Today I breathed a sigh of relief.
Because we have been out of town all week, I had to take the final exam for both of my classes this morning... suffice it to say that last night wasn't happy. But, I think I did pretty well. I am quite confident, actually. I finished the first in 25 minutes and the second in an hour and 15. Could I have done better? Of course. Do I really care? Not really.
One of the essay questions I had to answer is why knowing a nation's history is important to its citizens. I am absolutely fascinated with this subject. My brother posed the same question to me earlier this week in another context. Why should we be proud of our Scotch-Irish heritage? he asked.
I am very proud to be Scotch-Irish- and I intend to find out more about them... just think- it may have been my ancestors that were monks who preserved the written word during the Dark Ages! It may have been them who sat under St. Patrick (my mom's maiden name is actually McCool) and spread Christianity on the island. The Lennoxes (Jon's mom's maiden name) were descendants of the Stuart Kings- the castle they owned (this picture was taken by Jon's brother Ben) is still there today- near Loch Lomond in Scotland. I find this fascinating!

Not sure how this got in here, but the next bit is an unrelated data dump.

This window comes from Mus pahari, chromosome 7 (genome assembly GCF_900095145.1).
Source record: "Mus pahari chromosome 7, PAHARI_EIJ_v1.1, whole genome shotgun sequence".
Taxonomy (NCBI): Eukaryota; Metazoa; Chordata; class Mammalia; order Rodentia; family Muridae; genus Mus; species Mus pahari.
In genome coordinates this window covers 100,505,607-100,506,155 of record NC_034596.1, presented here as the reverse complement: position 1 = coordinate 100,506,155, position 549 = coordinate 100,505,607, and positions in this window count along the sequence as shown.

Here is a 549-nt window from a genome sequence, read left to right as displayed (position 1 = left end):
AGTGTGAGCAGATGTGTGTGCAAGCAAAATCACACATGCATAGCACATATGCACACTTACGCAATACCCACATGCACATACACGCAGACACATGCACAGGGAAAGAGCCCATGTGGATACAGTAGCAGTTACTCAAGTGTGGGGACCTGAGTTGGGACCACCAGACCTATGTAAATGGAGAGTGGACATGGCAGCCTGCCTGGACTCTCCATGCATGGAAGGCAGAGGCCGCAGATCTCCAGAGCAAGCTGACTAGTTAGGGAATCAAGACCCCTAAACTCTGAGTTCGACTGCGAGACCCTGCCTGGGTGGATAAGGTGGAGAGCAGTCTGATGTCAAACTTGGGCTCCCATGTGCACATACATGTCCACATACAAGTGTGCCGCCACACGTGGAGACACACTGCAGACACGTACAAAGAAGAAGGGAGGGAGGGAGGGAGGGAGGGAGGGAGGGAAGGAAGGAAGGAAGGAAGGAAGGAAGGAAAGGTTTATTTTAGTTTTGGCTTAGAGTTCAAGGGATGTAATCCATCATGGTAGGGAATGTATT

I read a book last year called The Surprising Power of Family Meals: How eating together makes us stronger, smarter, healthier, and happier. In it, the author related a conversation she had had with a colleague who was a college professor. He had done a study on his students and found that those who knew thier family's heritage- recent and ancient- seemed to have more success in school and beyond.
The book asserted, and I agree, that knowing what "your people" have been through- whether it is the trials of the ancient celts, the journey from the isles to America, or the stories of my grandparents in the Great Depression, this connection to the past empowers people to have the strength to succeed.
Keep in mind this is not always a cognitive decision. When faced with a hard time, I don't think, "Wait a minute! I have ancestors who survived the Potato Famine- I can get through this!" No. I don't.
I do think, though, that the subconscious knowledge of what your family- or nation- has been through can positively affect an individual.
Jon and I have begun compiling information we know so that, someday, we can pass it on to our kids- the book suggests that the dinner table is a great means for that.
What do you think? Do you feel a connection to your past? Is passing family history on to your children important to you?
And an even more pressing question: Do you want to buy a used Western Civilization book?